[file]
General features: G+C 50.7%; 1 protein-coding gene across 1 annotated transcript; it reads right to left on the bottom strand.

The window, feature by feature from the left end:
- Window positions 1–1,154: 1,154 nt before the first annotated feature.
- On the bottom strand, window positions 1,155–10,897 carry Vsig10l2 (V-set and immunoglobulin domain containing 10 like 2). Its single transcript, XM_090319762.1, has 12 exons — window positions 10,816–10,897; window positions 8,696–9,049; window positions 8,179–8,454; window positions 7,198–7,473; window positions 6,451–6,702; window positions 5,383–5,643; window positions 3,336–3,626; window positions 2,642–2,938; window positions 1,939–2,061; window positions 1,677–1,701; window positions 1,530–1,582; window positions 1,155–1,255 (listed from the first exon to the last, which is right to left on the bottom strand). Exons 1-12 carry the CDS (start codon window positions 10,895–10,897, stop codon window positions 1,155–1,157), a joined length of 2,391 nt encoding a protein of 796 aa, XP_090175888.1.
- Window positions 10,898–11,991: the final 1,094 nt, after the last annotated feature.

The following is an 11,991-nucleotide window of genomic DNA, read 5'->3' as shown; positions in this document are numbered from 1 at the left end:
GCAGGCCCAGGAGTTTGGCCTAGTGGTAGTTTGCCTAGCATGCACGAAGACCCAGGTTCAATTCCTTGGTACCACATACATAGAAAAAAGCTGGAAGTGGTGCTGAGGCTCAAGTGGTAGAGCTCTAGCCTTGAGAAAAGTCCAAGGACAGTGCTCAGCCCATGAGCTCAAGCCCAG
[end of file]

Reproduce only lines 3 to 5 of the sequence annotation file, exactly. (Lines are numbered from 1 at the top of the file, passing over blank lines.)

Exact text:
- Window positions 1–1,154: 1,154 nt before the first annotated feature.
- On the bottom strand, window positions 1,155–10,897 carry Vsig10l2 (V-set and immunoglobulin domain containing 10 like 2). Its single transcript, XM_090319762.1, has 12 exons — window positions 10,816–10,897; window positions 8,696–9,049; window positions 8,179–8,454; window positions 7,198–7,473; window positions 6,451–6,702; window positions 5,383–5,643; window positions 3,336–3,626; window positions 2,642–2,938; window positions 1,939–2,061; window positions 1,677–1,701; window positions 1,530–1,582; window positions 1,155–1,255 (listed from the first exon to the last, which is right to left on the bottom strand). Exons 1-12 carry the CDS (start codon window positions 10,895–10,897, stop codon window positions 1,155–1,157), a joined length of 2,391 nt encoding a protein of 796 aa, XP_090175888.1.
- Window positions 10,898–11,991: the final 1,094 nt, after the last annotated feature.